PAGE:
A list of other DSB inducing enzymes and their respective recognition sites is provided in Table I of WO 03/004659 (pages 17 to 20) (incorporated herein by reference). These include I-See I, I-Chu I, I-Dmo I, I-Cre I, I-Csm I, PI-Fli I, Pt-Mtu I, I-Ceu I, I-See H, I-See III, HO, PI-Civ I, PI-Ctr I, PI-Aae I, PI-BSU I, PI-DhaI, PI-Dra I, PI-May I, PI-Mch PI-Mfu I, PI-Mfl I, PI-Mga I, PI-Mgo I, PI-Min I, PI-Mka I, PI-Mle I, PI-Mma I, PI-Msh PI-Msm I, PI-Mth I, PI-Mtu I, PI-Mxe I, PI-Npu I, PI-Pfu I, PI-Rma I, PI-Spb I, PI-Ssp I; PI-Fae I, PI-Mja I, PI-Pho I, PI-Tag I, PI-Thy I, PI-Tko I or PI-Tsp I.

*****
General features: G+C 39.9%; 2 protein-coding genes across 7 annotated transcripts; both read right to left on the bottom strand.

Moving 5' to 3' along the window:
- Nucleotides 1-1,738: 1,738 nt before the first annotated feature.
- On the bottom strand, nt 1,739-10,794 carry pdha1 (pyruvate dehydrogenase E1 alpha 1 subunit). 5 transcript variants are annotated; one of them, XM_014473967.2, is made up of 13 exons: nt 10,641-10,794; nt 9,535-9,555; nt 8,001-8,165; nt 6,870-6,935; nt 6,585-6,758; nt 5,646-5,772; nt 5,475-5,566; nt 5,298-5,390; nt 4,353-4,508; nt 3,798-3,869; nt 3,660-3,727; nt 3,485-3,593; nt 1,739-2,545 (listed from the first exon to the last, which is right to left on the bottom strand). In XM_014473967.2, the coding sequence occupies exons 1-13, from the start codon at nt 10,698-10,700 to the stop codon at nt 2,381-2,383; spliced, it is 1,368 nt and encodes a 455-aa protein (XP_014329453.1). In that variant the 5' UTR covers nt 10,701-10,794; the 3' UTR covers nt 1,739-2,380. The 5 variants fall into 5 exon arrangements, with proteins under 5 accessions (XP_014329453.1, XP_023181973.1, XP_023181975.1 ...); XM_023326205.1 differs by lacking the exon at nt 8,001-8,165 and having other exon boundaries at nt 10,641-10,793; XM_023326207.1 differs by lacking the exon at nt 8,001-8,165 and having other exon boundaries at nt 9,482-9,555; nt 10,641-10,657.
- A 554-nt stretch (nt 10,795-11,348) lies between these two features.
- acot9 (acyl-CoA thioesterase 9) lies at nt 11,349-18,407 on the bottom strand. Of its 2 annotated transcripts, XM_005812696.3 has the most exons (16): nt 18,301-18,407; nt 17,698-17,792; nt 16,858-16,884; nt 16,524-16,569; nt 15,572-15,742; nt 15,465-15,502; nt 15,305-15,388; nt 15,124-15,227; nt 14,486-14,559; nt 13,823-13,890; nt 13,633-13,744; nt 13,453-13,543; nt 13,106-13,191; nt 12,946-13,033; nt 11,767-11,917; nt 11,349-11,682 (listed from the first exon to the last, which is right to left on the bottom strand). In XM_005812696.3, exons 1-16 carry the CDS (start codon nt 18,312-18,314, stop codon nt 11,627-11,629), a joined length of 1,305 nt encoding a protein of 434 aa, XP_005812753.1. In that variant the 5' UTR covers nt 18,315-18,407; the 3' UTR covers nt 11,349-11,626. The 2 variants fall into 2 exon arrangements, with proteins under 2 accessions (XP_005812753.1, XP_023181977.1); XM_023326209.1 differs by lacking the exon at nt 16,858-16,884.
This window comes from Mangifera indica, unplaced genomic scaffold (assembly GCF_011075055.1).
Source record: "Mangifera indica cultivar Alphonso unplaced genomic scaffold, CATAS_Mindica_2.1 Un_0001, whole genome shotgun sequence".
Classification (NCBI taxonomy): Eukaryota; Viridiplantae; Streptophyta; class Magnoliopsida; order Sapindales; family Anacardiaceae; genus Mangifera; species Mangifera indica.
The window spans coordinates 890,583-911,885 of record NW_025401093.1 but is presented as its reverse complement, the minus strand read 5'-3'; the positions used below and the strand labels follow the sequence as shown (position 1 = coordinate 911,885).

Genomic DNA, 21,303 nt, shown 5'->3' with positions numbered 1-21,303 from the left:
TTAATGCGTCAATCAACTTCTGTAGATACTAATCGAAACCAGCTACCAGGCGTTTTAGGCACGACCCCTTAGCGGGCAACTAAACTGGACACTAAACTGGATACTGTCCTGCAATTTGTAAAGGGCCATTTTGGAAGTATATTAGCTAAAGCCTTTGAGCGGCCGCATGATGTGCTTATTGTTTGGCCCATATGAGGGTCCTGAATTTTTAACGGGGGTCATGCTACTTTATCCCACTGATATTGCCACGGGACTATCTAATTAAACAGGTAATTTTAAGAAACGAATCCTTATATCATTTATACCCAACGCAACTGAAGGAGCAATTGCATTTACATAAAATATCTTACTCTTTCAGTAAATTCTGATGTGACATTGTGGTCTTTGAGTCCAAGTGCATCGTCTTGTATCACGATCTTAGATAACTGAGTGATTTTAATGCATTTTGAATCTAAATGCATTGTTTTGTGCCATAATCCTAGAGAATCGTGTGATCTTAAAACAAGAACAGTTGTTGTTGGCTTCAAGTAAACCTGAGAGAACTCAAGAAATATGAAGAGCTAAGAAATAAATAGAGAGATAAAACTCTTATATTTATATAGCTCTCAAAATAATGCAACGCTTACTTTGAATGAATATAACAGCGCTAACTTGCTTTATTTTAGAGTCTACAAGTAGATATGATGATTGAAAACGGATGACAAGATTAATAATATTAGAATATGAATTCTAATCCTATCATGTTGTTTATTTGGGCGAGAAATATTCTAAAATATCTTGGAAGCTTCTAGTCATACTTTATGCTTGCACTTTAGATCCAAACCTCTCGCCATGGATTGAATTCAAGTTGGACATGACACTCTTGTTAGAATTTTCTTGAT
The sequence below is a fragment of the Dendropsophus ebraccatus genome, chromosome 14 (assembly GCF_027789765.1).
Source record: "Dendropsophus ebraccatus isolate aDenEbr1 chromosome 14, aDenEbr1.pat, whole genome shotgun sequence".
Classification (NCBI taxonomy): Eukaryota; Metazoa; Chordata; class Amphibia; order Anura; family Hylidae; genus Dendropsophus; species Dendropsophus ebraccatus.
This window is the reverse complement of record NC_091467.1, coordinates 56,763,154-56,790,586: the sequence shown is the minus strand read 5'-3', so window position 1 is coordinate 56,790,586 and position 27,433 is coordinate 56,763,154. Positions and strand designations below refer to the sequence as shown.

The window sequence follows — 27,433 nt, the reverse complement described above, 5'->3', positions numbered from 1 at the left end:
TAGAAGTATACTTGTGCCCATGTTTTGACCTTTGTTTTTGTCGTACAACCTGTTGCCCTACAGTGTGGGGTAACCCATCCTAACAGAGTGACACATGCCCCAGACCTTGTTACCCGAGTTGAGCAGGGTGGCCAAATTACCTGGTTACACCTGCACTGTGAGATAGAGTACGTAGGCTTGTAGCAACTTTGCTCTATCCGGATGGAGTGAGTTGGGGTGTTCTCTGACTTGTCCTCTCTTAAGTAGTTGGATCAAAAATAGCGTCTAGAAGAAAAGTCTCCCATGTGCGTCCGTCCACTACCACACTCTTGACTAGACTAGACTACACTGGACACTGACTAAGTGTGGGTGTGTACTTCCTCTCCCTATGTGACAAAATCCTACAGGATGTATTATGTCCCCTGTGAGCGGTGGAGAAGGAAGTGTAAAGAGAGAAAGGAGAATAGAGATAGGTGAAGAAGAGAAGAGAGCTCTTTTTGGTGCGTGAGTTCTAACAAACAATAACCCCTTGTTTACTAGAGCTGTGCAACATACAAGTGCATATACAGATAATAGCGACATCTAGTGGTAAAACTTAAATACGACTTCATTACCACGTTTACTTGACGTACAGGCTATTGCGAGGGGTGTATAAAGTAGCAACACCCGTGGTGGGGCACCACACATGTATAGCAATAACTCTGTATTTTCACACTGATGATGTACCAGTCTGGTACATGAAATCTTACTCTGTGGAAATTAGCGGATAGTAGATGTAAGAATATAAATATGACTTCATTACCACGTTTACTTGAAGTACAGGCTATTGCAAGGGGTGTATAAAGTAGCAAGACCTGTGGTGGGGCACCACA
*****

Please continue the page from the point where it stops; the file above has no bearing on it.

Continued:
As opposed to meganucleases, the concept behind ZFNs and TALEN technology is based on a non-specific DNA cutting enzyme, which can then be linked to specific DNA sequence recognizing peptides, such as zinc fingers (such methods have been described e.g. in WO 03/080809, WO94/18313 or WO95/09233 and in Isalan et al., 2001, Nature Biotechnology 19, 656-660; Liu et al. 1997, Proc. Natl. Acad. Sci. USA 94, 5525-5530)) and transcription activator-like effectors (TALEs; Baker, M., Gene-editing nucleases. Nat Meth 9 (1), 23-26 (2012); Christian et al., 2010, Genetics 186: 757-761, WO10/079430 and WO10/146121). In these technologies, the endonuclease has a DNA recognition site and cleaving site separate from each other. Although the nuclease portions of both ZFNs and TAI EN constructs have similar properties (e.g., FokI), the difference between these engineered nucleases is in their DNA recognition peptide. ZFNs rely on Cys2-His2 zinc fingers and TALEN constructs on TALEs. Both of these DNA recognizing peptide domains have the characteristic that they are naturally found in combinations in their proteins. Cys2-His2 Zinc fingers typically happen in repeats that are 3 bp apart and are found in diverse combinations in a variety of nucleic acid interacting proteins such as transcription factors. TALEs on the other hand are found in repeats with a one-to-one recognition ratio between the amino acids and the recognized nucleotide pairs. Because both zinc fingers and TALEs happen in repeated patterns, different combinations can be tried to create a wide variety of sequence specificities (de Souza, N., Primer: genome editing with engineered nucleases. Nat Meth 9 (1), 27-27 (2011)). Zinc fingers have been more established in these terms and approaches such as modular assembly (where Zinc fingers correlated with a triplet sequence are attached in a row to cover the required sequence); OPEN (low-stringency selection of peptide domains vs. triplet nucleotides followed by high-stringency selections of peptide combination vs. the final target in bacterial systems), and bacterial one-hybrid screening of zinc finger libraries among other methods have been used to make site specific nucleases.